Based on the parameters estimates for each model and country, EIOPA simulated 5000 cohort mortality tables, deriving the life expectancy ex(t) for each age x and time t (average value and 0.50% – 99.50% quantiles) and calculating the appropriate shocks h(x) to apply to the mortality rates to match

where the expected shocked life expectancy is defined as

EIOPA then combined the different shocks h(x) into a weighted average over all the countries and later between the two models (LC and CBD)

The stresses defined in this way are “equivalent stresses”, applied to all mortality rates of an insured person over the projection. For age close to 60 years, the longevity stress of 20% is confirmed, while for mortality a stress of 25% would be more appropriate than the current 15%. Finally, EIOPA did not advise to improve the granularity of the stresses because of the added complexity due to the interaction with the BE model points, the implementation costs and the misalignment to the SF methodology.

The review of the interest tare risk module is an EIOPA own initiative, driven by the questionable appropriateness of the current approach that is not suitable anymore to represent the real 1 in 200 years shock event: due to the relative calculation of the shocks, the absolute one becomes smaller with decreasing rates and negative rates are not even stressed. Although some stakeholders pointed out that the review of the interest risk module should go in hand with the review of the Ultimate Forward Rate (UFR) and the correlation of the entire market risk module, EIOPA preferred to focus on resolving the issues identified, recognizing the importance to define adequate shocks also in a high interest rate environment. EIOPA confirmed that no extrapolation toward the UFR has to be done on the stressed yield curves (it would increase the complexity, putting the stakeholders in charge of the calculation, without producing appropriate stresses beyond the LLP). A direct calibration on market data would have been more market consistent, nonetheless EIOPA preferred to use the smoothed risk free curves to avoid the drawback of illiquid points; the relative stress factors were calibrated through the principal component analysis and used as inputs to the three approaches tested:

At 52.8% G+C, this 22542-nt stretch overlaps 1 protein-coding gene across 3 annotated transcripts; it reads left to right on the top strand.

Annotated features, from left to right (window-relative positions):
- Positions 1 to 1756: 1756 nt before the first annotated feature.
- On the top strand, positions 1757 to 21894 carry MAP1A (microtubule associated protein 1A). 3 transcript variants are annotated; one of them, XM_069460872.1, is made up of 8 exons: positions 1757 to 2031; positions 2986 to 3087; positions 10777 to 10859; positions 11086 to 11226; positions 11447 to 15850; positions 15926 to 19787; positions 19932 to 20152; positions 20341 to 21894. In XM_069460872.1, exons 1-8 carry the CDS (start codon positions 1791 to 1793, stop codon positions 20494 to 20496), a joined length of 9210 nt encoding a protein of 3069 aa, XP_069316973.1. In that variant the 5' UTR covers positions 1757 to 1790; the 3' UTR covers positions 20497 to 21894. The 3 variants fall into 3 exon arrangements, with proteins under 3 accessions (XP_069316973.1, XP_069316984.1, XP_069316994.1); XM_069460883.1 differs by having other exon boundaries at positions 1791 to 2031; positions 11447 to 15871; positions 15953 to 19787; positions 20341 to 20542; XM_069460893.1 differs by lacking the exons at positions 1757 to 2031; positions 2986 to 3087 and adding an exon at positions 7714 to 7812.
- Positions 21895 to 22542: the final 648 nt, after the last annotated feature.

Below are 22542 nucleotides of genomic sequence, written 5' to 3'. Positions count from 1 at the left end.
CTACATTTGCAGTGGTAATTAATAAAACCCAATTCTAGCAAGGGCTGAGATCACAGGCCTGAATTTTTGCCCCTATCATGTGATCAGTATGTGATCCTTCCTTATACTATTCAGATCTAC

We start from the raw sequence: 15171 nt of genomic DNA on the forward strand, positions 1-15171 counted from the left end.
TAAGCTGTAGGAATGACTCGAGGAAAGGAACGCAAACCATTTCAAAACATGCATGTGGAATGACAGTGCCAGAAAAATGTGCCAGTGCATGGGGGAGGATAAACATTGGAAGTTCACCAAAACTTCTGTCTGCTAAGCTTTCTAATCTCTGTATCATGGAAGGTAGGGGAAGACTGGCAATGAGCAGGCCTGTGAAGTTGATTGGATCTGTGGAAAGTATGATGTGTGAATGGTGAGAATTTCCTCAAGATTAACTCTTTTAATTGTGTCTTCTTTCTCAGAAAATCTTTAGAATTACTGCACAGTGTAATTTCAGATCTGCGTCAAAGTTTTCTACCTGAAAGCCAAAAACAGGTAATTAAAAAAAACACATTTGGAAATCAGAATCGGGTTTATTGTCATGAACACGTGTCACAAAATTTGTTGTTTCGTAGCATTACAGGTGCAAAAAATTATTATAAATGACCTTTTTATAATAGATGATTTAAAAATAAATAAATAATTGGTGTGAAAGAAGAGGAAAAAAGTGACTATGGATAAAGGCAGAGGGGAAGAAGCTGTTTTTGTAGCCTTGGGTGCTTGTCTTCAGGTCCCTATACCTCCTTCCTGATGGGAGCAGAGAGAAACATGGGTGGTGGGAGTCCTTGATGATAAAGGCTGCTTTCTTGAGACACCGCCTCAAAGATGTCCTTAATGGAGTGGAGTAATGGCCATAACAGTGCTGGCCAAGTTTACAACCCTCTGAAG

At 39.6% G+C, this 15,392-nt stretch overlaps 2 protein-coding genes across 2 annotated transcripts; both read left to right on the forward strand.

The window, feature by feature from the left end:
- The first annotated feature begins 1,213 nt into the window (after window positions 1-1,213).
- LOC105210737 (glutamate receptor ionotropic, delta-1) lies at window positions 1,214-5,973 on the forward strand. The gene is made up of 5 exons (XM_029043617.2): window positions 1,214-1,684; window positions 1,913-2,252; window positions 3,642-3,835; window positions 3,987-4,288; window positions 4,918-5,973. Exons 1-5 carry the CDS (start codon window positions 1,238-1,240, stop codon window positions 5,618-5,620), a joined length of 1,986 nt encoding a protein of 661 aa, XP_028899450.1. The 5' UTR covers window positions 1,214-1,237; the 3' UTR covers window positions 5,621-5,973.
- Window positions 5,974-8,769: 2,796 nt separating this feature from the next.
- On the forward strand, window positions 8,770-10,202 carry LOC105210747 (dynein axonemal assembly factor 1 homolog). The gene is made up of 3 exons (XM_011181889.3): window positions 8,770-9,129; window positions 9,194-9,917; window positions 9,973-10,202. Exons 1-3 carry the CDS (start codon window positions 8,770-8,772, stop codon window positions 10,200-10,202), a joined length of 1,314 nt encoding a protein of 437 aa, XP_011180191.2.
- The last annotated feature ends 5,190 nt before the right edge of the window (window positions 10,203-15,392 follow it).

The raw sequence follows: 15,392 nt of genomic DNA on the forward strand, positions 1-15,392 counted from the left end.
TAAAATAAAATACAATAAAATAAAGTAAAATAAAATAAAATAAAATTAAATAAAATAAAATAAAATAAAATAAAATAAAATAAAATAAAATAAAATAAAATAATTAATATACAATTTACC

1. shifted approach

The shifted approach works similarly to the current relative one, where the x-axis is shifted of a certain quantity θ, potentially maturity dependent, and the relative stress factors depend on the shift itself

EIOPA considered a constant shift vector, calibrated to minimize the difference with the interest rate up yield curve under the constrain -1 ≤ θ ≤ m < 0, being  the smallest negative rate in the calibration data set of the correspondent currency. EIOPA performed a sensitivity analysis with θ=-3%,-5%,-10%. This approach is fairly simple and data driven and works well in moderate and high interest rate environment, but unfortunately underestimates the risk in a low yield environment. An in depth analysis of historical data showed the same results to hold also when the lognormal shifted approach is used.

2. symmetric 200 bps minimum shock with a static interest rate floor

A minimum decrease can be introduced to ensure the risk not to be underestimated, mitigated by a static floor when the rates are negative

The calibration of the floor, maturity dependent, was based on the lowest rates observed (CHF) across maturities

This simple approach works in both medium high and low yields environments, without requiring a frequent calibration. However, the 2% minimum shock can be considered too prudent: no negative rates has been observed significantly below -1%, -200bps changes have occurred only with rates greater than 2.75% and no extreme annual movements greater than -100bps happened in low yields environments.

3. combined approach

The idea of a combined approach is to apply a pure relative stress in high yields environments, a minimum shock in moderate environments and an affine model in low yields environments, with no need of introducing a lower bound to the interest rates

In formulas:


and the min/max operators are applied for negative rates only. The affine stresses contain an asymmetric additive component, estimated for different EEA currencies, higher in upward scenarios, as, when the rates are low, a large increase is more likely than a large decrease. For most tenor points the affine shock turns into the minimum shock at latest when the rates level is around 3.5% in the down scenario. This model appears to be fairly simple, does not require a setting of a lower bound and is capable of capturing the risk in all the rates environments.